Amazon.com Widgets Chapter 10 - sign extension - page 222
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Author Topic: Chapter 10 - sign extension - page 222 (Read 1803 times)
enigmakv
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on: September 23, 2009, 08:25:17 PM

I know it is a fairly minor topic, but can someone explain the following sentence to me?

Quote
For example, on a Mac, the character constant '\377' is converted to the value -1 because its value is negative when treated as a signed 8-bit quantity.

I can't for the life of me make sense of that statement.  What is '\377'?  What is it when treated as an 8-bit quantity? etc...

Thanks,

Kevin
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rgronlie
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Reply #1 on: September 24, 2009, 01:11:41 AM

\377 is octal ( base 8 )

converting to decimal ( base 10 ):

3*8^2 + 7*8^1 + 7*8^0 = 255 (unsigned) or -1 (signed)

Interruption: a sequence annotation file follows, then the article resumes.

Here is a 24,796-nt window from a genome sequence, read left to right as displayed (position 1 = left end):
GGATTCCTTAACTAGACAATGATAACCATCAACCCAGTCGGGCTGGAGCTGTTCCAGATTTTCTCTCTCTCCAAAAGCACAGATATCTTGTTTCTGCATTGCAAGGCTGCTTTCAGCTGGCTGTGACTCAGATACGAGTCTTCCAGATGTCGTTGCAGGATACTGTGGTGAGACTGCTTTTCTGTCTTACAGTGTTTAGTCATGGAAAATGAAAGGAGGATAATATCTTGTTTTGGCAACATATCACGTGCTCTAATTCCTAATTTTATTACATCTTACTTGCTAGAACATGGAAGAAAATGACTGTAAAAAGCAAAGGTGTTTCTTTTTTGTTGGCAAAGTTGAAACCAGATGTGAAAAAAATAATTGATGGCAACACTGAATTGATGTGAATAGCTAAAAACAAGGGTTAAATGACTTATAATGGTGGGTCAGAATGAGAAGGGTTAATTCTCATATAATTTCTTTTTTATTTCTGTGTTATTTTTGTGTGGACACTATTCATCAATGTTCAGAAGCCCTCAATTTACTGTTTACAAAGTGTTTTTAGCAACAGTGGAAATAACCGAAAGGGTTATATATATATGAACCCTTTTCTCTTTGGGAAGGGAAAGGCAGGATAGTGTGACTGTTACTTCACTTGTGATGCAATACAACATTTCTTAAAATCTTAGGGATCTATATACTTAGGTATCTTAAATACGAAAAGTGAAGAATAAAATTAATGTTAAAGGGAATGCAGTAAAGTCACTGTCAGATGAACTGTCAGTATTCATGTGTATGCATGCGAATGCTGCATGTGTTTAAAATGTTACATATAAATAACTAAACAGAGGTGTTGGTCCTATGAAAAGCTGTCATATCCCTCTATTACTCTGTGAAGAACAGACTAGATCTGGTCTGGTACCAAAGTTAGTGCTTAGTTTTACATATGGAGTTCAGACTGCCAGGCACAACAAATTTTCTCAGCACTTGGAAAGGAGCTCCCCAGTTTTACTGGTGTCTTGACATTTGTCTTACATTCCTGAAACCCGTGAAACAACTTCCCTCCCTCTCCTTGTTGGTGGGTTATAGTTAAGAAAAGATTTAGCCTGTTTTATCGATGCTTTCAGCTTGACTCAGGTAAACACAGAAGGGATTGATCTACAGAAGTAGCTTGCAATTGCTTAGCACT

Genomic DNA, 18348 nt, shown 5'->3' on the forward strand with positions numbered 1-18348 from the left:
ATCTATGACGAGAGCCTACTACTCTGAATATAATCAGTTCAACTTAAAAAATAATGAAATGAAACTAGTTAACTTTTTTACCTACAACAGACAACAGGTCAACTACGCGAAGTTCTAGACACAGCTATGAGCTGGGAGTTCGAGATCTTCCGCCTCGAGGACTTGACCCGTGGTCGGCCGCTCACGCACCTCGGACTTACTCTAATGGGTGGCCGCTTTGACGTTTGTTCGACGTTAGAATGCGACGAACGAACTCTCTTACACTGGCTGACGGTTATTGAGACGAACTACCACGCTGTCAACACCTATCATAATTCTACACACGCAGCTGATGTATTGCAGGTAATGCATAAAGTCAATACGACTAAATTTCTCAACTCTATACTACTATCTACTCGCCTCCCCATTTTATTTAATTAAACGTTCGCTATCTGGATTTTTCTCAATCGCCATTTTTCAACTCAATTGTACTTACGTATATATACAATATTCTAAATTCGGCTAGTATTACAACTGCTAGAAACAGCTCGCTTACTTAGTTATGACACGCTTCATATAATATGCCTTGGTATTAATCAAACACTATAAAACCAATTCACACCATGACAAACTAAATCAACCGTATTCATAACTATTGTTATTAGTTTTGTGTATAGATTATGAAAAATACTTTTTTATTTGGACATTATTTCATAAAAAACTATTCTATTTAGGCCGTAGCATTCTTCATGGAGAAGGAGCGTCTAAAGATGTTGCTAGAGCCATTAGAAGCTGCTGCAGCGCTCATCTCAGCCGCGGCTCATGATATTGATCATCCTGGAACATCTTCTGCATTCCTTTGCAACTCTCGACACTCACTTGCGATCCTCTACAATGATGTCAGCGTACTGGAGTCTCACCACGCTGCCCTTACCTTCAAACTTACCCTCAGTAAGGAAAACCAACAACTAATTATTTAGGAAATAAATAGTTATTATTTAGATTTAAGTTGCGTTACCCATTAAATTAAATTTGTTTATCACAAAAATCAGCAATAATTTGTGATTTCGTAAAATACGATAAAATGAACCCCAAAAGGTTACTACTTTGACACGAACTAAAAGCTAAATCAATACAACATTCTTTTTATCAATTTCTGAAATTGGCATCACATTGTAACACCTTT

unsigned 8-bit values have a range of 0 to 255

signed 8-bit values have a range of -128 to 127
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enigmakv
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Reply #2 on: September 24, 2009, 11:10:33 PM

\377 is octal ( base 8 )

converting to decimal ( base 10 ):

3*8^2 + 7*8^1 + 7*8^0 = 255 (unsigned) or -1 (signed)

unsigned 8-bit values have a range of 0 to 255

signed 8-bit values have a range of -128 to 127


OK, I understand the octal to decimal conversion to get 255, but how does that become -1 if it is signed?
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rgronlie
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Reply #3 on: September 25, 2009, 01:40:25 AM

I'll refer you to the great Wiki Smiley It gives a better indepth description than I can.

Two's complement

Ryan
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Keeftausa
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163137542 hedon.chyna.1050@gmail.com




Reply #4 on: April 02, 2011, 04:16:26 AM

But yes, you are correct, that should be O = 1  0.2 - at least we know youre paying attention

-ron
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